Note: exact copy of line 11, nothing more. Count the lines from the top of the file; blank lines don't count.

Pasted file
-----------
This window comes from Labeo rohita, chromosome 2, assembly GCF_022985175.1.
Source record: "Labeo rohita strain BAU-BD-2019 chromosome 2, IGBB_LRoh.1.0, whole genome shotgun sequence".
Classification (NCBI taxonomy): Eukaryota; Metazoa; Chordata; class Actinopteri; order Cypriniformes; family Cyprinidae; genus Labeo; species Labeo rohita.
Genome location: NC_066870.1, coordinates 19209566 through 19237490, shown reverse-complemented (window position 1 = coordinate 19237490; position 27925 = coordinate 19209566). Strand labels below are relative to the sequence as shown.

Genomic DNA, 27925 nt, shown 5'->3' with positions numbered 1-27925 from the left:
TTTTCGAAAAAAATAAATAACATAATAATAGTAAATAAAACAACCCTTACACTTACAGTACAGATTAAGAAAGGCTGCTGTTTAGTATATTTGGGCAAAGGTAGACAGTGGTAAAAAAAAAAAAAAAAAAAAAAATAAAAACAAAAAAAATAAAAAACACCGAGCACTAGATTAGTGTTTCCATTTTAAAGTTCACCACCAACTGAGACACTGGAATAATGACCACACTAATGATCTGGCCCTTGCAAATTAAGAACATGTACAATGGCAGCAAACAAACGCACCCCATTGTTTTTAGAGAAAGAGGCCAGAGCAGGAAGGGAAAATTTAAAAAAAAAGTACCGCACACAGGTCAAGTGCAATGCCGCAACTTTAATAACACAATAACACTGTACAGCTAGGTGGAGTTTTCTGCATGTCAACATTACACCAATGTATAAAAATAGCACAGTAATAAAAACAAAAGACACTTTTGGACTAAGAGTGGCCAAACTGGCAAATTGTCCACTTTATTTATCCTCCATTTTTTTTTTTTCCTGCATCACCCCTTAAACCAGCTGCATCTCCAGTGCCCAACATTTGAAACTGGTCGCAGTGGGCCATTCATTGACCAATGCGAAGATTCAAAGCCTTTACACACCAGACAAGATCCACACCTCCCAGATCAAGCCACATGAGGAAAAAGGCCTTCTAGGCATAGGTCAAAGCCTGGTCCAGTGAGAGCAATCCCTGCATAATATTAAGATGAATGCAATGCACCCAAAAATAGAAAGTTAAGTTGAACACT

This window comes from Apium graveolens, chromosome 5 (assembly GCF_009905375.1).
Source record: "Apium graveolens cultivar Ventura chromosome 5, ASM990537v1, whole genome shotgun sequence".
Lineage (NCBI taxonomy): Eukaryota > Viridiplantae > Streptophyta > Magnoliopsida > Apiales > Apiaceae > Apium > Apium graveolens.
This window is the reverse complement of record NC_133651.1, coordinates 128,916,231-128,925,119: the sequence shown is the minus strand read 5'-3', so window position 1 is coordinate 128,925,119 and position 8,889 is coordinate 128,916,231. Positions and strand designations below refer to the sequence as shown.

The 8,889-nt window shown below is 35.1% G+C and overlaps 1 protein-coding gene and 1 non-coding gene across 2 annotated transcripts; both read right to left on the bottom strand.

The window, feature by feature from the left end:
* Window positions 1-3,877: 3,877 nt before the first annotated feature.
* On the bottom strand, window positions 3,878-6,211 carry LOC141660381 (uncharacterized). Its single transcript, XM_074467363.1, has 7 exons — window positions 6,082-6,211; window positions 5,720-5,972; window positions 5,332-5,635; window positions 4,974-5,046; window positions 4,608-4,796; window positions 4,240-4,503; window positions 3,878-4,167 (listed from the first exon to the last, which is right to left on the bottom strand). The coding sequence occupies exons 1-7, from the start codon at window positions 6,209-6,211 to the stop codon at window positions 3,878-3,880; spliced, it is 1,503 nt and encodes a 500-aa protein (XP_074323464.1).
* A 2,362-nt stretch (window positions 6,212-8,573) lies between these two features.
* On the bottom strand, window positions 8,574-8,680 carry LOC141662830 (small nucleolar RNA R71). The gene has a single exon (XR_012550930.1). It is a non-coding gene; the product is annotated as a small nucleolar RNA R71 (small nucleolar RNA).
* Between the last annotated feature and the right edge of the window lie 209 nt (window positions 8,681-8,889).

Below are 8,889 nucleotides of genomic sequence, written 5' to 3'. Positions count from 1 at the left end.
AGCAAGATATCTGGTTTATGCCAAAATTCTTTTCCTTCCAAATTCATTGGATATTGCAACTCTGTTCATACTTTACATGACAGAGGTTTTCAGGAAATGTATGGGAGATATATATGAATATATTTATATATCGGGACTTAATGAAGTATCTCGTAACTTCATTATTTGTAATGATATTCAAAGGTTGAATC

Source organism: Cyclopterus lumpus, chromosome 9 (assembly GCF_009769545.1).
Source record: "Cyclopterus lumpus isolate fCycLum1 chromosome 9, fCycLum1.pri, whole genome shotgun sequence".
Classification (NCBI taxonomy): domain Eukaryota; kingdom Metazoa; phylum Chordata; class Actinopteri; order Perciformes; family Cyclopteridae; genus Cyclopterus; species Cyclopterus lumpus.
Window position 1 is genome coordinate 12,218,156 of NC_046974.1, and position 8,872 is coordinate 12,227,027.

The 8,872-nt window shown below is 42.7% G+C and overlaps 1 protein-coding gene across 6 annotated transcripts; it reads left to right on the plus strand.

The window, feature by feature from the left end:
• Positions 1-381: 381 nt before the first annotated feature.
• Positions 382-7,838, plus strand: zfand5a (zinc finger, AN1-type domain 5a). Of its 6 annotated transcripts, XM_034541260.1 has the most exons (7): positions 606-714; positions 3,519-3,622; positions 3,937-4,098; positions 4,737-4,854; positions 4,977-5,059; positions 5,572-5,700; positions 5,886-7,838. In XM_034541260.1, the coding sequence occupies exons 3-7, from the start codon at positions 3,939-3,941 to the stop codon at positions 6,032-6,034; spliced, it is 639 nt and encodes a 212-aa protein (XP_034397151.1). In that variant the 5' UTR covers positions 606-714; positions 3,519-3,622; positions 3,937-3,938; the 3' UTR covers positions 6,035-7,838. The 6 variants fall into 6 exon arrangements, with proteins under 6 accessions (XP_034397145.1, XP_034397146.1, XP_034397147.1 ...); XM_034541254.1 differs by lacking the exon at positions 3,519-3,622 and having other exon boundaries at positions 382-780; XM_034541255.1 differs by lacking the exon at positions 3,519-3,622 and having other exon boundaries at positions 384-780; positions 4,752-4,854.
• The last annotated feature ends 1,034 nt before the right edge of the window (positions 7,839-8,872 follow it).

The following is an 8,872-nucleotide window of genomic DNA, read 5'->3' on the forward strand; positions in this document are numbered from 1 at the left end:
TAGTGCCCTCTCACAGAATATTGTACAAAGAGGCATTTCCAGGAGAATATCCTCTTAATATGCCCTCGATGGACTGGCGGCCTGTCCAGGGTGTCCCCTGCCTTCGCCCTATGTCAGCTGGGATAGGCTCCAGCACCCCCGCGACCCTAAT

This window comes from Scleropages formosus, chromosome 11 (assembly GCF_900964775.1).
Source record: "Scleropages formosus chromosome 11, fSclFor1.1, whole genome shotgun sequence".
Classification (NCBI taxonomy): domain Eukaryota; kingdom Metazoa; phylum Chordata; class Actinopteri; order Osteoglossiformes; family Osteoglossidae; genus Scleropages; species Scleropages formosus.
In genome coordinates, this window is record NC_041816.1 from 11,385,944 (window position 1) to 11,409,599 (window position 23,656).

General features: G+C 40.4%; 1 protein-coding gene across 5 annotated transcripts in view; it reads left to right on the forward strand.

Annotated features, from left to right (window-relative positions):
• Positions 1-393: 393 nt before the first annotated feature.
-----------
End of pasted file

The 8,889-nt window shown below is 35.1% G+C and overlaps 1 protein-coding gene and 1 non-coding gene across 2 annotated transcripts; both read right to left on the bottom strand.